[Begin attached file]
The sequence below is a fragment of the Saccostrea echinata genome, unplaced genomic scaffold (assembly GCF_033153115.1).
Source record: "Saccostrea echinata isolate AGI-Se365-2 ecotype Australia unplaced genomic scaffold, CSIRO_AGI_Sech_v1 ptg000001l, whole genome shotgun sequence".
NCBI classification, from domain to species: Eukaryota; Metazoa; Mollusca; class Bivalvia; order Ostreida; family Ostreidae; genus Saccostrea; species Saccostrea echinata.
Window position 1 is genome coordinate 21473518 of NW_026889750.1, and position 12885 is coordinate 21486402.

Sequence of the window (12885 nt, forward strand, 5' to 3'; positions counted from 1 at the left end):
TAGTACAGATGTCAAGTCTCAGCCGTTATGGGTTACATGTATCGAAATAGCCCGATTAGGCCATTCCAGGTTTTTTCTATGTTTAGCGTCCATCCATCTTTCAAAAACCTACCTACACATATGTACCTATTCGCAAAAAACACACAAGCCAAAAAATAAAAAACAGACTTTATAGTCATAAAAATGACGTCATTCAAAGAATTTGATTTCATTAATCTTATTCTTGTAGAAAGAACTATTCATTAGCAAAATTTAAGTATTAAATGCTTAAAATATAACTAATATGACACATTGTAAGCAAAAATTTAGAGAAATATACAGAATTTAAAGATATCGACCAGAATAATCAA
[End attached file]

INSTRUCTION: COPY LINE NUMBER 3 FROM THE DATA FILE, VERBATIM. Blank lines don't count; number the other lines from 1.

NCBI classification, from domain to species: Eukaryota; Metazoa; Mollusca; class Bivalvia; order Ostreida; family Ostreidae; genus Saccostrea; species Saccostrea echinata.